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A debate is centered on what to do with $300 billion in seized Russian assets


Three hundred billion dollars. That is the value of Russian assets that were frozen by the U.S. and Western allies shortly after Moscow's full-scale invasion of Ukraine two years ago. The Biden administration says it's time to seize that money and use it to help Ukraine. But many European nations say, not so fast. Here's NPR international affairs correspondent Jackie Northam.

JACKIE NORTHAM, BYLINE: The $300 billion in frozen assets were part of Russia's foreign holdings - bonds, cash and other assets - the Kremlin had been stashing in financial institutions across the globe, including the U.S. The money has been sitting there as the war in Ukraine drags on, says Jeffrey Schott, a sanctions specialist at the Peterson Institute for International Economics.

JEFFREY SCHOTT: Once the assets were frozen, it was pretty clear, given the Russian atrocities in Ukraine, that the money wasn't going back to Russia.

NORTHAM: About $4 billion of it are sitting in the U.S. The lion's share, more than $200 billion, is held in European financial institutions. Over the past two years, there's been debate over whether the funds could be taken from Russia and used to help pay for Ukraine's reconstruction. Karel Lannoo heads the Center for European Policy Studies, an independent think tank in Brussels. He says European nations view seizing the Russian funds as a risky move.

KAREL LANNOO: There is appetite. But nobody knows how to do it in a way which is kind of legally logical, correct, consistent enough without leading to any other repercussions. And that's what they are afraid of.

NORTHAM: Alex Brideau agrees. He's a Russia and Ukraine specialist at the Eurasia Group, a political risk consultancy.

ALEX BRIDEAU: Then there's also the potential of retaliation by the Russian government, which I think they're concerned about - that their companies assets in Russia would be targeted. And I think the Europeans are concerned that European interests are going to be hurt disproportionately because they hold the vast majority of these assets.

NORTHAM: Brideau says there's also concerned that seizing the Russian funds could undermine trust in Europe's currency, the euro, and Europe itself as an investment location.

BRIDEAU: There also have been questions throughout about what this would mean in terms of broader implications for other crises, say, if there was a crisis with China over Taiwan and this kind of issue came up again.

NORTHAM: For months, the Biden administration has tried to build consensus with European allies and other countries to seize the $300 billion. But now that U.S. support for Ukraine is uncertain and funding is stalled in the House of Representatives, the Biden administration is increasing pressure on the EU to unfreeze the funds, says Laurence Tribe, professor of constitutional law emeritus at Harvard University.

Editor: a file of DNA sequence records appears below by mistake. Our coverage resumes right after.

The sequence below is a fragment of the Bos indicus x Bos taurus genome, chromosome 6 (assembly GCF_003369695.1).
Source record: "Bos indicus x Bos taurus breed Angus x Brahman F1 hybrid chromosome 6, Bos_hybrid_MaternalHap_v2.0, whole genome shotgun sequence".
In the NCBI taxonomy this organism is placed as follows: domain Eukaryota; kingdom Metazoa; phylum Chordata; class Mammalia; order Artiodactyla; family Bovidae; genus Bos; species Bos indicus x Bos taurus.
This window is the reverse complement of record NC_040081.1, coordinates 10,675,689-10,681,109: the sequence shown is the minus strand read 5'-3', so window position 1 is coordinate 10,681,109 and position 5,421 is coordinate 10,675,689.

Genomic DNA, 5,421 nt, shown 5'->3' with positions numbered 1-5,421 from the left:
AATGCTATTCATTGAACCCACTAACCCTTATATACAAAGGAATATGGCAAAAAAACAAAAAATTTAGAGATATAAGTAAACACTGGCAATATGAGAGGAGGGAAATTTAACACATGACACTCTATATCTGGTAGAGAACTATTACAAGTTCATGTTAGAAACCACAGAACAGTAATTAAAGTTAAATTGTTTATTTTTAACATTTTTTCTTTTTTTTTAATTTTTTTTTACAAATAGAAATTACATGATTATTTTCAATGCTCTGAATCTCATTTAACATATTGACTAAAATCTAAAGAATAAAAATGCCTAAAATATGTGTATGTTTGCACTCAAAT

LAURENCE TRIBE: The idea that we would let this money just sit there and do nothing while Congress is also stalling I think became less and less acceptable in the White House and at the State Department and at Treasury.

NORTHAM: Tribe and high-profile economists in the U.S. and Europe have been advocating for seizing the Russian funds. Tribe says the legal obstacles presented by Europe are exaggerated, and he says it's within international law to transfer the money to Ukraine as payment for damages.

TRIBE: The aggressor has an obligation to make reparations sufficient to compensate the country that is invaded for all the harm. And here there's no question that the harm is at least in the $400-billion range.

NORTHAM: Even if it's skittish, the European Union has agreed to set aside windfall profits generated by Russia's frozen assets. Anders Ahnlid, who last year headed up the EU working group looking into the funds, said that would be the best way of using the money under both international and EU law.

ANDERS AHNLID: And those windfall gains that amount to between 2 and 4 billion euros per year could be used for Ukraine's reconstruction without interfering with international law.

NORTHAM: Last month, European Commission president Ursula von der Leyen took it a step further, saying the EU should use those windfall profits to buy weapons for Ukraine to fight Russians.

Jackie Northam, NPR News, Washington. Transcript provided by NPR, Copyright NPR.

NPR transcripts are created on a rush deadline by an NPR contractor. This text may not be in its final form and may be updated or revised in the future. Accuracy and availability may vary. The authoritative record of NPR’s programming is the audio record.

Jackie Northam is NPR's International Affairs Correspondent. She is a veteran journalist who has spent three decades reporting on conflict, geopolitics, and life across the globe - from the mountains of Afghanistan and the desert sands of Saudi Arabia, to the gritty prison camp at Guantanamo Bay and the pristine beauty of the Arctic.